The Toyota 4Runner is a vehicle most would be familiar with. If not by name, than certainly because it’s so visually recognizable. In whatever model, edition or limited production variation, the latest generation of 4Runner screams off-road. Louder and more confidently than most. 2021 doesn’t mess with this most successful formula in exterior design. The new year does introduce a new limited-production Trail Edition, of which Toyota claims to only be making 4,000.
This Limited Edition model wears striking 17” dark gray alloy wheels, perfectly sized against the thick, off-road tires. There’s black badge overlays and a big Yakima cargo basket up top. A sliding rear cargo tray makes loading and unloading from the spacious cargo hold a breeze. Also to be found, a seemingly indestructible 40-quart cooler with tie down straps. Lastly, durable, all-weather floor liners are ready for all manner of mud, snow, sand and other elemental abuses. All together, the Trail Edition is most effective at looking more tough and rugged than ever before. Even the paint color, appropriately named ‘Cement,’ is suggestive of how solid and enduring the 4Runner is.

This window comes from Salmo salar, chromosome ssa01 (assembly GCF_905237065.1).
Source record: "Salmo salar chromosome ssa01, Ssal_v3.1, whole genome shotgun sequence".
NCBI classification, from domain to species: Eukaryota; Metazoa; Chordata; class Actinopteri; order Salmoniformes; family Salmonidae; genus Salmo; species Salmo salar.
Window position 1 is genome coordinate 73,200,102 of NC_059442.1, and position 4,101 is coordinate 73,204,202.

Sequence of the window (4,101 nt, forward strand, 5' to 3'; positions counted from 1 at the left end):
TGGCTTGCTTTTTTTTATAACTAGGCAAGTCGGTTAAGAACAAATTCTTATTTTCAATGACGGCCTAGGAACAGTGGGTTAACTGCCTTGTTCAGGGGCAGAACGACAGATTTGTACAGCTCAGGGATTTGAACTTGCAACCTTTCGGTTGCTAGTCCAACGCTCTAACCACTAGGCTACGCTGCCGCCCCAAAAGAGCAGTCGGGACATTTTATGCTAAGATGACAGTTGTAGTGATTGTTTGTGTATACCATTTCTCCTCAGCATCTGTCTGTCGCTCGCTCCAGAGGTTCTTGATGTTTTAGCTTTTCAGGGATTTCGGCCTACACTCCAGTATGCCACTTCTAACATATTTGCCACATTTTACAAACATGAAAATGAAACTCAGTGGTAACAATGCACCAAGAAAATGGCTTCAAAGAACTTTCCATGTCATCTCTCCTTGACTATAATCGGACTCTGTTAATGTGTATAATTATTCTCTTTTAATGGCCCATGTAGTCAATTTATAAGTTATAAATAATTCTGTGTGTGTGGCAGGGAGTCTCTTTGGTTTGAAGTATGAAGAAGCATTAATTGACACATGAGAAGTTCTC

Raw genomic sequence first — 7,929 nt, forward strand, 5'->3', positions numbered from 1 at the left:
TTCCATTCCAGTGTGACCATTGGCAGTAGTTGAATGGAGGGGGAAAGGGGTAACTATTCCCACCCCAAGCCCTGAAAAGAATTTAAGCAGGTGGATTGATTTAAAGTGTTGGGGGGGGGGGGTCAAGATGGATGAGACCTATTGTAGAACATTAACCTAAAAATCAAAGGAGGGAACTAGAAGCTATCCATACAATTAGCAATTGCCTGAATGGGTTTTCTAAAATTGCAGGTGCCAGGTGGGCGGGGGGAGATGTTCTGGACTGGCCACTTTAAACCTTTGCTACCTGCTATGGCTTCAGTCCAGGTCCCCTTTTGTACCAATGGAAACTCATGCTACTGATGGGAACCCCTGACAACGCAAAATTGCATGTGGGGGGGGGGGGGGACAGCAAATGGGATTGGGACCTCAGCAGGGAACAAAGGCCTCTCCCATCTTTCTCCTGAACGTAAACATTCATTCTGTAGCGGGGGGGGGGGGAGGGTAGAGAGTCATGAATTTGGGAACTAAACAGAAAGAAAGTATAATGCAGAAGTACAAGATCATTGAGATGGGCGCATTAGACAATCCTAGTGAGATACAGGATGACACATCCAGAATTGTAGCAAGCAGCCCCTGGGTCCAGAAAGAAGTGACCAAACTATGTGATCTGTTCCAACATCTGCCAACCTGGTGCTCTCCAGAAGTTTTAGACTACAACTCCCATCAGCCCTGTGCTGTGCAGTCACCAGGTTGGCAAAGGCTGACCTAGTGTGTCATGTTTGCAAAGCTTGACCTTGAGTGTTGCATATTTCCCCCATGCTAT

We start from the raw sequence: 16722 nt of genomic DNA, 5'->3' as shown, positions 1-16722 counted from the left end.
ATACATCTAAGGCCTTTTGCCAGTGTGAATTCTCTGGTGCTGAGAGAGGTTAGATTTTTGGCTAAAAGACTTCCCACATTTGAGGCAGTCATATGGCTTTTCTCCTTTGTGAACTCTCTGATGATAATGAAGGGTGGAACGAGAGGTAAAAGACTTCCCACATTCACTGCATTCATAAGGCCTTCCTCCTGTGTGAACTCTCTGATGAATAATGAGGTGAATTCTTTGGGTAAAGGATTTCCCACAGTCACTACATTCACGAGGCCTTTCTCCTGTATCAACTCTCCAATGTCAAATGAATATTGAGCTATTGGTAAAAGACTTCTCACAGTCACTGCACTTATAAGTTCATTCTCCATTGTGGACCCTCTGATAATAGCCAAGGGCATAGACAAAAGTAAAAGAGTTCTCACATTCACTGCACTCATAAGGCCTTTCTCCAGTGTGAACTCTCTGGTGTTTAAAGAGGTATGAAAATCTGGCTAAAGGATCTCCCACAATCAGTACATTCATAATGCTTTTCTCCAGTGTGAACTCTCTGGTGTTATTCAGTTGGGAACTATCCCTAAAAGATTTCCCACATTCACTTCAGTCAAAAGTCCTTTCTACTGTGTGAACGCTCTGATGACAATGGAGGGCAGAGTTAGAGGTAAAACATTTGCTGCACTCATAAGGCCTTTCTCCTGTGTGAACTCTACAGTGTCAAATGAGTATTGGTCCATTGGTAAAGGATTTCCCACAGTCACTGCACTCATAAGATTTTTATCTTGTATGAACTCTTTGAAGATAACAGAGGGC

This is all news we expect to read about the Toyota 4Runner by now. Highly capable on the rough and rugged terrain. It remains unfortunate that on road, it’s still one of the oldest feeling and most unrefined there is. A sturdy body-on-frame design is brilliant when the going gets tough, but in the day to day, where the Toyota 4Runner finds itself most of the time, it creates a sloppy ride. Behaving more like a big truck than a modern SUV.
It may drive like a big truck, but it isn’t quite powered like one. With a 4.0L V6, the new 4Runner can’t quite break into the 300’s for horsepower and torque. The 5-speed automatic transmission is starting to feel dated as well. Acceleration can feel a little lacking, with the somewhat old-school V6 grunting and groaning its way up to redline. Here again, where it feels dull and aged around town, when off-road, a plethora of computer aided assists make the 4Runner hard to beat. They include: hill-start and downhill crawl assist, a 4WD system with active TRAC, and a tow hitch receiver. For on-road help, the list is surprisingly long. There’s Toyotas comprehensive Safety Sense package, which includes: pre-collision warning, pedestrian detection, radar cruise control, lane departure alert, auto high beams and more.
Going into 2021, a special Trail Edition of the already popular 4Runner help keep things interesting. Already, the 4Runner communicates where it excels most with its strong visuals. Those beefy tires, rugged features, high ride height and chunky roof rack scream adventure obsessed better than the new Land Rover Defender even. The same old areas continue to hold it back though. Poor on-road behavior, a plastic, cheap feeling interior and general lack of refinement when compared to its competitors. Also, 17 mpg is a harder and harder sell these days. Here’s to hoping that Toyota makes a major change soon, so that the 4Runner can remain popular for reason beyond rugged looks alone.
Price as tested: $42,778.00